How Your Association Can Be an Ally for Professionals with Disabilities 



Employers’ DEI initiatives and accessibility policies for professionals with disabilities can be summed up in one word.  



For years, they’ve promised greater inclusion and accessibility for professionals with disabilities. But our extensive survey revealed that time and time again, they’ve fallen far short of what’s needed.  

The trove of alarming statistics we uncovered revealed that professionals with disabilities are facing widespread discrimination and bias in the workplace itself, while their DEI policies designed to help are failing dramatically to improve inclusion and accessibility.  

In short, employers have failed professionals with disabilities...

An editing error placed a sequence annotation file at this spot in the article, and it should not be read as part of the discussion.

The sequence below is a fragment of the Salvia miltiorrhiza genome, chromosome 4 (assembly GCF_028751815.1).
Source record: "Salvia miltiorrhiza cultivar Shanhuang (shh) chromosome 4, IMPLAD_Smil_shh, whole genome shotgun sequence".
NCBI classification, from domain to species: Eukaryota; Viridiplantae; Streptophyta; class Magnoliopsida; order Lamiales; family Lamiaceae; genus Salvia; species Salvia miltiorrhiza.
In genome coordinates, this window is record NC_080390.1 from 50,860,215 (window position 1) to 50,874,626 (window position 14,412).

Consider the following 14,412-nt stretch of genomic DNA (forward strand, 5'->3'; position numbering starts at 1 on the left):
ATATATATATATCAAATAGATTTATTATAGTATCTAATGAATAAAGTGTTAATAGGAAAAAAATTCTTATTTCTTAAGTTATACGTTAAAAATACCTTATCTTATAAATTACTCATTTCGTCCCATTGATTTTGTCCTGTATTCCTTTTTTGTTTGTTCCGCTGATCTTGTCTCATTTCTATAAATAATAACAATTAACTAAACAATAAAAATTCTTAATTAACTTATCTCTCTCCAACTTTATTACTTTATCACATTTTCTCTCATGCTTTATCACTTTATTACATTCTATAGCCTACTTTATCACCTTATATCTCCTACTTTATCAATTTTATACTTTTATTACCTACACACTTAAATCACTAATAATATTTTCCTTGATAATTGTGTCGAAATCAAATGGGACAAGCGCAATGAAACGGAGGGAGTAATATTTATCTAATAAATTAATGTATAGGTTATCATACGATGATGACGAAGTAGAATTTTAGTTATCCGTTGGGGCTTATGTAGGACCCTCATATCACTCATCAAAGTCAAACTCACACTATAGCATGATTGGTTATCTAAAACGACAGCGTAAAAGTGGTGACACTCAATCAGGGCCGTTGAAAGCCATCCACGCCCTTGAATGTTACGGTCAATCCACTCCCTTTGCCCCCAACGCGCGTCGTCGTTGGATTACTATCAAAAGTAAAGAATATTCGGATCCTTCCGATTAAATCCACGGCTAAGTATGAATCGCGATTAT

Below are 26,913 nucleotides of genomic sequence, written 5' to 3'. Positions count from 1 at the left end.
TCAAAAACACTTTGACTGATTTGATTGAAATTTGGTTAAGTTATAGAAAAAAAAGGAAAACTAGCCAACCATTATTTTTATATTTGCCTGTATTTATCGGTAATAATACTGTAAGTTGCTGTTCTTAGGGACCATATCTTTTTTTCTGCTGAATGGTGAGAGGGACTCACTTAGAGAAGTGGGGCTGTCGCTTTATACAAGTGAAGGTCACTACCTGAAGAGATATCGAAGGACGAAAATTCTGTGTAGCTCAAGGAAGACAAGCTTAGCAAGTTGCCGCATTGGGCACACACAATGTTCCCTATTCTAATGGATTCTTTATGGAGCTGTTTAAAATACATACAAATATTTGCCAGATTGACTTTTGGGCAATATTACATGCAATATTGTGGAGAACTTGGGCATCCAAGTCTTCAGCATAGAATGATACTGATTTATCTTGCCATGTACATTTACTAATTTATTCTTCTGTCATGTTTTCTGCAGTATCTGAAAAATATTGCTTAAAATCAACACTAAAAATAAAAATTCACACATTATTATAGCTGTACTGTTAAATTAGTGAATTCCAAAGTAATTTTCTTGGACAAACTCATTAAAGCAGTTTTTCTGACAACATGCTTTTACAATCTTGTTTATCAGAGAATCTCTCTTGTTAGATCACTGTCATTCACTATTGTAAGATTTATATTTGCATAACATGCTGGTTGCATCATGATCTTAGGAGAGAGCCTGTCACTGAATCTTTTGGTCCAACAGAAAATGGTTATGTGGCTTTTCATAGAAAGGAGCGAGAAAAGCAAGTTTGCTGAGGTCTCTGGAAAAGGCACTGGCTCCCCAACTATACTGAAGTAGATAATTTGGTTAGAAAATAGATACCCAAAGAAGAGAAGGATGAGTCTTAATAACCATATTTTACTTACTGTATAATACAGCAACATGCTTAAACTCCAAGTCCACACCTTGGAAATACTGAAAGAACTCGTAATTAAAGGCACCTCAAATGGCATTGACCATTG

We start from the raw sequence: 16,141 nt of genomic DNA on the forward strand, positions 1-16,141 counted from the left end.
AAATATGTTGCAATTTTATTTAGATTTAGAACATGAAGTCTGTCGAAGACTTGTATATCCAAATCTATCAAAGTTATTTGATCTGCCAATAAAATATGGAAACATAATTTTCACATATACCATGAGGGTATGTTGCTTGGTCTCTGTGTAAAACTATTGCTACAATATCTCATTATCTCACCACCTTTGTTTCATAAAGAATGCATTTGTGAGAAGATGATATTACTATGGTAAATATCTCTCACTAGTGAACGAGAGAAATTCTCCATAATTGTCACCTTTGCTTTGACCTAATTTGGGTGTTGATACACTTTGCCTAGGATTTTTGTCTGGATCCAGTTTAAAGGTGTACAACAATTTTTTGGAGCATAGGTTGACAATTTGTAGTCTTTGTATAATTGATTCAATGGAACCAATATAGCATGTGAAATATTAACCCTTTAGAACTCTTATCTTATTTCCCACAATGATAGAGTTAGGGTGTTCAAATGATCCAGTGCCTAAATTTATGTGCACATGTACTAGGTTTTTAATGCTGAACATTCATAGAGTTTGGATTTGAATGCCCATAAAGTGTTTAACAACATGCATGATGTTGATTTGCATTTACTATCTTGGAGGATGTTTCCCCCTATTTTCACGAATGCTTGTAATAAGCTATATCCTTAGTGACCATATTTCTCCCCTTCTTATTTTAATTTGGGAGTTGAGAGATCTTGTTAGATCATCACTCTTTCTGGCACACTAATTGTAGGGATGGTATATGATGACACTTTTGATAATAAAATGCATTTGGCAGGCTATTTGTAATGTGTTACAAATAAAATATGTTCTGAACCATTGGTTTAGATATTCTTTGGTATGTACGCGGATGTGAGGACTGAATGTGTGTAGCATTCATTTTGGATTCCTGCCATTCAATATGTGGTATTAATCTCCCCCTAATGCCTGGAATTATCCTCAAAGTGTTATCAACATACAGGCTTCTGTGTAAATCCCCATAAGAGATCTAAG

But associations like yours can succeed.  

Below, we examine the data closely and explore some actionable steps your association can take to become an ally for professionals with disabilities.  



... Saying that a company is ‘inclusive’ or ‘diverse’ doesn't have much meaning to me.

- A survey respondent when asked: Where do you look to find out if a company is an inclusive employer? 



The Data Tells a Sobering Story

A close look at the data from our extensive survey of 202 professionals with disabilities reveals a sobering story. Employers, despite promised DEI initiatives and a greater focus on accessibility, are falling far short – and professionals with disabilities know this.  

Our survey revealed that outright discrimination and bias in the workplace was widespread. Per our survey respondents: 

  • 40% reported experiencing unconscious bias at work 
  • 37% said they had experienced microaggressions in the workplace